A man finds a display at a local museum that connects him with his past.
|I hadn't been in the museum for some time. My time as docent there was long in the past, and my volunteer efforts waned into wearisome indifference, occasioning—at first—frequent calls, then infrequent ones, for my return, until weeks, then months passed without my response. I felt no pang of regret, no guilt, no remorse; instead, it was though my cage had been opened and I escaped.|
Daily, though, and years later, I jogged past the old relic of that long-ago house that the town insisted was a mansion. But it wasn't anything more than a large house. it was the retirement home of my great grandfather. I visited there as a toddler and had some faint memory of the two or three rooms in the house where I was allowed.
One day, far into my daily jog, cold droplets of rain found their way through my sweaty hair and rolled down, cooling my brow. I looked up at a fast, graying sky, the promise of November weather. It was a late autumn day hinting at snow. I was nearly in front of the museum, so I decided to step in to wait out the rain. I braved myself for the onslaught of jibes and overstated welcome back's.
After I settled my bearings and peered into the badly lit lobby, I realized I didn't recognize anybody—except for Lillian, of course, the rather elderly custodian and "keeper of the relics," as we always called her. I waved, rather meekly, but Lillian sternly stared back, and I rather thought she didn't know who I was anymore.
"Phil," she finally said, "There's a new item on display—new to you, that is, but it's been here for about three years. There was a big write-up in the papers when it was donated, but I guess you never saw it." She turned and waved me forward.
While it wasn't prominent in its placement, it still wasn't hard to miss: a tall narrow box about a foot square and four feet high holding a clear Lucite box with something golden inside it. I moved forward to where I could make out a gold chain that held on one end a gold pocket watch, a rather large pocket watch, complete with an embossed leather fob that held a Masonic emblem and a Lodge number below it. I gasped at the weight that the chain and watch must have been to the wearer, the watch probably in his waistcoat pocket and the chain secured to his belt loop.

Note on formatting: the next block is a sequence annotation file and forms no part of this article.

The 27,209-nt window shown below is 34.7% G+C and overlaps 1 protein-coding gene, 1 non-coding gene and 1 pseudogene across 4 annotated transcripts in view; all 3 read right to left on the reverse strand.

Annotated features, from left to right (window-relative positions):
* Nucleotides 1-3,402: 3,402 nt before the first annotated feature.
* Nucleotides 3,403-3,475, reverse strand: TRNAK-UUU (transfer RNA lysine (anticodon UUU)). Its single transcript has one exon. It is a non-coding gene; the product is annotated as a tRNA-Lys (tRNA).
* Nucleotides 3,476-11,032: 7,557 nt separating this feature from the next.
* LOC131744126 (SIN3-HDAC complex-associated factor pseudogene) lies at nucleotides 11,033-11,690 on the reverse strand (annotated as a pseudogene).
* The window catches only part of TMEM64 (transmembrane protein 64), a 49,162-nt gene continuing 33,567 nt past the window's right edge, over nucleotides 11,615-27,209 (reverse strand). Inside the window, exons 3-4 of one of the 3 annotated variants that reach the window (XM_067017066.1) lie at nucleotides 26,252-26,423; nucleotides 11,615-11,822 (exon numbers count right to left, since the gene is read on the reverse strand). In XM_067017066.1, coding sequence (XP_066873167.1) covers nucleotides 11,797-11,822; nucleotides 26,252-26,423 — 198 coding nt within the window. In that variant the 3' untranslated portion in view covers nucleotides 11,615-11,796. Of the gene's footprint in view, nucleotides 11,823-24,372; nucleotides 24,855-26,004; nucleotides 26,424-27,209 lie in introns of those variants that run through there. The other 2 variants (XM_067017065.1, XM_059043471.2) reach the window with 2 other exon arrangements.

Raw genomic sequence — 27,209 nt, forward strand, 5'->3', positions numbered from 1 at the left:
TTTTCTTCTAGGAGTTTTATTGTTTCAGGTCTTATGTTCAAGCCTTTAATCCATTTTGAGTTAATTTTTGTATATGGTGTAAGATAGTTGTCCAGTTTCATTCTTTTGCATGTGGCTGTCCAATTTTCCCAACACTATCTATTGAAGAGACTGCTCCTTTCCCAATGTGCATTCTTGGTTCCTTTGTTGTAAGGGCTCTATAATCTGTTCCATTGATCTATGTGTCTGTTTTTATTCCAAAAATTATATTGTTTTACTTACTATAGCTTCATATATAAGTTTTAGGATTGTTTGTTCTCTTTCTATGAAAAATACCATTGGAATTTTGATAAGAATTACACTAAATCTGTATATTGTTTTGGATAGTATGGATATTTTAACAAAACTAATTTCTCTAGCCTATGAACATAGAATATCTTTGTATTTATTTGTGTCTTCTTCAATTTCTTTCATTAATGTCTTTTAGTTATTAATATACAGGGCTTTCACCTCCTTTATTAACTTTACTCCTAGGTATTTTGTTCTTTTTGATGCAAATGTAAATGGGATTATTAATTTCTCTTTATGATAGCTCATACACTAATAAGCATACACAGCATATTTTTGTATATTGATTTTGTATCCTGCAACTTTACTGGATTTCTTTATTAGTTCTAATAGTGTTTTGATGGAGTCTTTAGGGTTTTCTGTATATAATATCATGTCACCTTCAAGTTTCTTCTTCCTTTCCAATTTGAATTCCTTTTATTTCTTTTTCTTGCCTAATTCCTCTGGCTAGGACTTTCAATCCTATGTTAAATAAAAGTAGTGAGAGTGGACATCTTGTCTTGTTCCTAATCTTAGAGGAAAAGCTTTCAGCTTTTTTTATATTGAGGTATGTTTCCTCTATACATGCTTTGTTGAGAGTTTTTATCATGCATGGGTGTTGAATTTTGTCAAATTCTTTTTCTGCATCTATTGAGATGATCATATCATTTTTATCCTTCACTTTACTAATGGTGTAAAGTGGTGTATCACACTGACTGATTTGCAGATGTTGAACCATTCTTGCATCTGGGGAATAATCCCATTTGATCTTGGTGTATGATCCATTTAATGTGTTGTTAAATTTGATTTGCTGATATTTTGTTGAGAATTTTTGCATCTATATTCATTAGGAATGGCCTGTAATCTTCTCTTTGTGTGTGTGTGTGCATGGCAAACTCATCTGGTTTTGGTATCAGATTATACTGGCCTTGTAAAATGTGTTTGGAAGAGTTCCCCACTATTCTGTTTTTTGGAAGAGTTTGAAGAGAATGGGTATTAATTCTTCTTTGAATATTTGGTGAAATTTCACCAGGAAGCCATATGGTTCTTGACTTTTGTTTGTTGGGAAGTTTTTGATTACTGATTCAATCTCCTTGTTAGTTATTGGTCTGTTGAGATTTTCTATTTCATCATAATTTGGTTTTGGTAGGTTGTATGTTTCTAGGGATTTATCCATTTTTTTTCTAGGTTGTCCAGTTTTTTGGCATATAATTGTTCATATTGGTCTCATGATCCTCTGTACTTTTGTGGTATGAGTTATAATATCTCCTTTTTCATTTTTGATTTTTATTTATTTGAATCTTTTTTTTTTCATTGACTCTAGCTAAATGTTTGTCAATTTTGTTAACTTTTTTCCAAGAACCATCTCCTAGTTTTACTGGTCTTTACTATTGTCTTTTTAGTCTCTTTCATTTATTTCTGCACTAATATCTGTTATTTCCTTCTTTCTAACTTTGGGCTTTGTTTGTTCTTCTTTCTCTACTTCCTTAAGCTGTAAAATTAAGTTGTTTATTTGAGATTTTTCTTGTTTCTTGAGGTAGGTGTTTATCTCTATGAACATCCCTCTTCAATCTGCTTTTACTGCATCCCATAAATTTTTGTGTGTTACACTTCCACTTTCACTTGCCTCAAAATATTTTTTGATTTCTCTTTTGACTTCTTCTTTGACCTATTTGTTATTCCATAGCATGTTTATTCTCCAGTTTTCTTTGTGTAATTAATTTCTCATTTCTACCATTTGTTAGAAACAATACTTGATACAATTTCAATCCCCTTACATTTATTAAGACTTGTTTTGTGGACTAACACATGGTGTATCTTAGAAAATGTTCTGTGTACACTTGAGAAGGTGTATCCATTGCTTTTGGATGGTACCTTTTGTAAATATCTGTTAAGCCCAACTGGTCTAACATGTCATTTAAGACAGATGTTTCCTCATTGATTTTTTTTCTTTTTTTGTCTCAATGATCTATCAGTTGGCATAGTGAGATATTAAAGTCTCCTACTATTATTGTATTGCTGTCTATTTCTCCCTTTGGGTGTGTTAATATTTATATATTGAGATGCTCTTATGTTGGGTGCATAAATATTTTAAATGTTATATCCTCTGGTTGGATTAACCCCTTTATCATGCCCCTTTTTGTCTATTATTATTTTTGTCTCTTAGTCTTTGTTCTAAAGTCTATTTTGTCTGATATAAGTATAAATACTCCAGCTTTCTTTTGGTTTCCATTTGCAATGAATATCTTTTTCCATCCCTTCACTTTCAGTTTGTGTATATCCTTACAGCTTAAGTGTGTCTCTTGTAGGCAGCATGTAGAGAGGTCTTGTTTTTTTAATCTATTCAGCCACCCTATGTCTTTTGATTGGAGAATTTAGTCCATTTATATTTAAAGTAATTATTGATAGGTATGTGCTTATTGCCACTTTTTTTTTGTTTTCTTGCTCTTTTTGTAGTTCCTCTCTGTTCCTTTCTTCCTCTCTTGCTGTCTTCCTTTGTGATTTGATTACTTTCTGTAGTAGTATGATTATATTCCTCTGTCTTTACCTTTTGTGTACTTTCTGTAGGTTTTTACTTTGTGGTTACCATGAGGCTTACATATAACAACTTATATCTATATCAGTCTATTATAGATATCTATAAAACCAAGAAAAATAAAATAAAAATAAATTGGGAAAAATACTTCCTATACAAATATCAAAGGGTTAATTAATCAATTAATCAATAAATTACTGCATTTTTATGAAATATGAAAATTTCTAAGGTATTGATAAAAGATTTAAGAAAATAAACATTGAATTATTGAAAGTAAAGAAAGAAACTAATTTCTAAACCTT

I put my hands on the case to get a closer view. Lillian offered to open the case to let me more closely examine the assemblage, to put it in my hands. Before I could refuse, she had the case open and lifted everything and held them out to me. I took them, not realizing that I had underestimated the weight. It was gold-heavy. And it shone. Not a scratch, not a mark, perfect in every way, a true treasure in the hallway of our poor museum.
"Open the back," she said. She pointed to the stem and motioned for me to push it in and turn. I did so, and the back sprung quietly and smoothly away. Engraved on the inside was a stag's head. Below that were etched some words.
I moved to better light and tilted the watch until the words became clear: "To my son, on his 21st birthday," and here it gave a date from the year 1912 and, "And upon his acceptance into the Masonic Lodge."
"Whose was this?" I asked.
"Your great-grandfather's," Lillian quipped, a tiny smile of smugness creeping onto her face. "We wrote you and called you, asked if you would come to the little press briefing we had, but we never heard back from you. We mentioned your name, of course."
I was stunned, unable to speak. The whole milieu changed around me. A smell of lavender and dust flooded my memory and became as real to me as the rain still drying on my shoulders. I recall the sunlight stealing through the wavy glass windows, revealing the dust that was floating in its rays, looking for places to land, to coat, to merge with the sills and the furniture and the rugs and the freshly set dishes waiting for dinner to be brought in from the kitchen. I saw the bare arms of my great-grandmother entering, careful with steaming pots of stew and plates of smoked ham and potatoes, green beans from the garden, and newly cut lettuce with chewy, sometimes hot, radishes that I fought for from my high chair.
Then the room emptied of people and was dim from the austere lighting that my great grandparents swore by. I could hear the distinct rattle of dishes in the sink at the end of the hall. Henry, my great-grandfather, years older and many feet taller, his clothes still smelling like the hayloft, was speaking, somewhat roughly to me, his voice coming out in great, scented bursts of burnt tobacco.
I must have done something wrong, but I was unaware of what. I stood motionless. With each pump of his lungs his great golden watch swung from its chain closer and closer to my head. The brightness of it in that dark parlor threatened me until that great gold watch finally thunked into my head and brought me into total submission.
Lillian called me back to reality.
"What days do you want to work?" she said. "We have tours on Thursdays and Saturdays…"